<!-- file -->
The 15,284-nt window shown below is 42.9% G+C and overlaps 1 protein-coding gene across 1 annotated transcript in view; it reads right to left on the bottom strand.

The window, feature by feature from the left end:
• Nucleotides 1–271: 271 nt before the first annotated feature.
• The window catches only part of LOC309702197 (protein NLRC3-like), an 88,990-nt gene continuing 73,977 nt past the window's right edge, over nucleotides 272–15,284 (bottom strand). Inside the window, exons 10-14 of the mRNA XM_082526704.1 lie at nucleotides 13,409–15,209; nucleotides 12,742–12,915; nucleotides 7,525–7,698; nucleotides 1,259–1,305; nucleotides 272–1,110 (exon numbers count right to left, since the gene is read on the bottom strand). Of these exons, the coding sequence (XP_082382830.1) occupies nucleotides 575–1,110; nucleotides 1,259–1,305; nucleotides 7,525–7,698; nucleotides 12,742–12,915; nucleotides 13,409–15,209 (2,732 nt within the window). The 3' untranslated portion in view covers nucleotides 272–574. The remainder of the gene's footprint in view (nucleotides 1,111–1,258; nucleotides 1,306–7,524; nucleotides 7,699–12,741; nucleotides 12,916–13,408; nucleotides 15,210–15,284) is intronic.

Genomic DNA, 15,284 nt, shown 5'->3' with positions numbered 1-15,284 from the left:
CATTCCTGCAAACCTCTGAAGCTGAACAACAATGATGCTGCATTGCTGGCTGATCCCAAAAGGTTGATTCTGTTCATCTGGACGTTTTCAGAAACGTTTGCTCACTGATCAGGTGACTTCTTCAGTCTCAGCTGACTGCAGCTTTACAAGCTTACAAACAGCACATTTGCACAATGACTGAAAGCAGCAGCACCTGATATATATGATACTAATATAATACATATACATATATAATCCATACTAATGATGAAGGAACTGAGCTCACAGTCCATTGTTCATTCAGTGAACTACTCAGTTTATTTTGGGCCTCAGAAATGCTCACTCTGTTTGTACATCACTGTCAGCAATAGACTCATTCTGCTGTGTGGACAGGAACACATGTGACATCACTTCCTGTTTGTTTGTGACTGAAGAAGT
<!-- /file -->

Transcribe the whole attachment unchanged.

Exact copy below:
The 15,284-nt window shown below is 42.9% G+C and overlaps 1 protein-coding gene across 1 annotated transcript in view; it reads right to left on the bottom strand.

The window, feature by feature from the left end:
• Nucleotides 1–271: 271 nt before the first annotated feature.
• The window catches only part of LOC309702197 (protein NLRC3-like), an 88,990-nt gene continuing 73,977 nt past the window's right edge, over nucleotides 272–15,284 (bottom strand). Inside the window, exons 10-14 of the mRNA XM_082526704.1 lie at nucleotides 13,409–15,209; nucleotides 12,742–12,915; nucleotides 7,525–7,698; nucleotides 1,259–1,305; nucleotides 272–1,110 (exon numbers count right to left, since the gene is read on the bottom strand). Of these exons, the coding sequence (XP_082382830.1) occupies nucleotides 575–1,110; nucleotides 1,259–1,305; nucleotides 7,525–7,698; nucleotides 12,742–12,915; nucleotides 13,409–15,209 (2,732 nt within the window). The 3' untranslated portion in view covers nucleotides 272–574. The remainder of the gene's footprint in view (nucleotides 1,111–1,258; nucleotides 1,306–7,524; nucleotides 7,699–12,741; nucleotides 12,916–13,408; nucleotides 15,210–15,284) is intronic.

Genomic DNA, 15,284 nt, shown 5'->3' with positions numbered 1-15,284 from the left:
CATTCCTGCAAACCTCTGAAGCTGAACAACAATGATGCTGCATTGCTGGCTGATCCCAAAAGGTTGATTCTGTTCATCTGGACGTTTTCAGAAACGTTTGCTCACTGATCAGGTGACTTCTTCAGTCTCAGCTGACTGCAGCTTTACAAGCTTACAAACAGCACATTTGCACAATGACTGAAAGCAGCAGCACCTGATATATATGATACTAATATAATACATATACATATATAATCCATACTAATGATGAAGGAACTGAGCTCACAGTCCATTGTTCATTCAGTGAACTACTCAGTTTATTTTGGGCCTCAGAAATGCTCACTCTGTTTGTACATCACTGTCAGCAATAGACTCATTCTGCTGTGTGGACAGGAACACATGTGACATCACTTCCTGTTTGTTTGTGACTGAAGAAGT